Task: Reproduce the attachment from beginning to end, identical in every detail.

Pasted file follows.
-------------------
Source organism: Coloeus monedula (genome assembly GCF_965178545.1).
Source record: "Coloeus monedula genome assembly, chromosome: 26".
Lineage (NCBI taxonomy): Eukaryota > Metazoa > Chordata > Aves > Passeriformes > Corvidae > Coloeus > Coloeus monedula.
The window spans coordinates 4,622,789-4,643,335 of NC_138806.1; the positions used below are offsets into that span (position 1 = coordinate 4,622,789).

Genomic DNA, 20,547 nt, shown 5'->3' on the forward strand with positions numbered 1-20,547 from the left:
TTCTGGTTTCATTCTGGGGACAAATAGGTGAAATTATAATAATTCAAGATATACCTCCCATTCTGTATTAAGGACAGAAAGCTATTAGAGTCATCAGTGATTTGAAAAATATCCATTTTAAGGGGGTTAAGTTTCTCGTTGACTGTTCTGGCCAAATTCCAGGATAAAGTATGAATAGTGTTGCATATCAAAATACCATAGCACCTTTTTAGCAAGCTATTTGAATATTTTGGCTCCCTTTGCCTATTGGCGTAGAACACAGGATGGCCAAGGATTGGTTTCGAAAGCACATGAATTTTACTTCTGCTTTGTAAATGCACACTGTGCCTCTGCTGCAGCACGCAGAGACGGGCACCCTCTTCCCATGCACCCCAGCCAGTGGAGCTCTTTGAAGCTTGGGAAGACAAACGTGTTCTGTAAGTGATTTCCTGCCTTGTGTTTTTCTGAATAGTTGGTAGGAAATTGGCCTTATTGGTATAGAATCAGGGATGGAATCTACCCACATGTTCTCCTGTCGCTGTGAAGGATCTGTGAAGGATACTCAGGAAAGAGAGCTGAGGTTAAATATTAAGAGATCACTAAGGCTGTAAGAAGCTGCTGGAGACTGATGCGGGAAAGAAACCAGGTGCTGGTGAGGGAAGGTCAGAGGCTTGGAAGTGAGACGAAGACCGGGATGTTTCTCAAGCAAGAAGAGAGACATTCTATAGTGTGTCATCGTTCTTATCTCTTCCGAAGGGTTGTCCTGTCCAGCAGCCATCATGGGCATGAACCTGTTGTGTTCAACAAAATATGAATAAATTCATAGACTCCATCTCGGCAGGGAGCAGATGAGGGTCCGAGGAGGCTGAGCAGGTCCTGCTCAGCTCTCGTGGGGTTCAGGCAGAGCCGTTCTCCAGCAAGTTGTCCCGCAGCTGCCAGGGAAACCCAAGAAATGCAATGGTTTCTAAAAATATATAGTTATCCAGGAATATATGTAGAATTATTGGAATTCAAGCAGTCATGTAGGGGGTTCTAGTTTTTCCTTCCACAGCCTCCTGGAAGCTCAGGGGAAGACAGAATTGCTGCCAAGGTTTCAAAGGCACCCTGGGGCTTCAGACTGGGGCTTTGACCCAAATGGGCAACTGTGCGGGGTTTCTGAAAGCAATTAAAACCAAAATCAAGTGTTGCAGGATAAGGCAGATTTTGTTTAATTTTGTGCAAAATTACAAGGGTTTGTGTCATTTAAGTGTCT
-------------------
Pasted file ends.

Source organism: Coloeus monedula (genome assembly GCF_965178545.1).
Source record: "Coloeus monedula genome assembly, chromosome: 26".
Lineage (NCBI taxonomy): Eukaryota > Metazoa > Chordata > Aves > Passeriformes > Corvidae > Coloeus > Coloeus monedula.
The window spans coordinates 4,622,789-4,643,335 of NC_138806.1; the positions used below are offsets into that span (position 1 = coordinate 4,622,789).

Genomic DNA, 20,547 nt, shown 5'->3' on the forward strand with positions numbered 1-20,547 from the left:
TTCTGGTTTCATTCTGGGGACAAATAGGTGAAATTATAATAATTCAAGATATACCTCCCATTCTGTATTAAGGACAGAAAGCTATTAGAGTCATCAGTGATTTGAAAAATATCCATTTTAAGGGGGTTAAGTTTCTCGTTGACTGTTCTGGCCAAATTCCAGGATAAAGTATGAATAGTGTTGCATATCAAAATACCATAGCACCTTTTTAGCAAGCTATTTGAATATTTTGGCTCCCTTTGCCTATTGGCGTAGAACACAGGATGGCCAAGGATTGGTTTCGAAAGCACATGAATTTTACTTCTGCTTTGTAAATGCACACTGTGCCTCTGCTGCAGCACGCAGAGACGGGCACCCTCTTCCCATGCACCCCAGCCAGTGGAGCTCTTTGAAGCTTGGGAAGACAAACGTGTTCTGTAAGTGATTTCCTGCCTTGTGTTTTTCTGAATAGTTGGTAGGAAATTGGCCTTATTGGTATAGAATCAGGGATGGAATCTACCCACATGTTCTCCTGTCGCTGTGAAGGATCTGTGAAGGATACTCAGGAAAGAGAGCTGAGGTTAAATATTAAGAGATCACTAAGGCTGTAAGAAGCTGCTGGAGACTGATGCGGGAAAGAAACCAGGTGCTGGTGAGGGAAGGTCAGAGGCTTGGAAGTGAGACGAAGACCGGGATGTTTCTCAAGCAAGAAGAGAGACATTCTATAGTGTGTCATCGTTCTTATCTCTTCCGAAGGGTTGTCCTGTCCAGCAGCCATCATGGGCATGAACCTGTTGTGTTCAACAAAATATGAATAAATTCATAGACTCCATCTCGGCAGGGAGCAGATGAGGGTCCGAGGAGGCTGAGCAGGTCCTGCTCAGCTCTCGTGGGGTTCAGGCAGAGCCGTTCTCCAGCAAGTTGTCCCGCAGCTGCCAGGGAAACCCAAGAAATGCAATGGTTTCTAAAAATATATAGTTATCCAGGAATATATGTAGAATTATTGGAATTCAAGCAGTCATGTAGGGGGTTCTAGTTTTTCCTTCCACAGCCTCCTGGAAGCTCAGGGGAAGACAGAATTGCTGCCAAGGTTTCAAAGGCACCCTGGGGCTTCAGACTGGGGCTTTGACCCAAATGGGCAACTGTGCGGGGTTTCTGAAAGCAATTAAAACCAAAATCAAGTGTTGCAGGATAAGGCAGATTTTGTTTAATTTTGTGCAAAATTACAAGGGTTTGTGTCATTTAAGTGTCT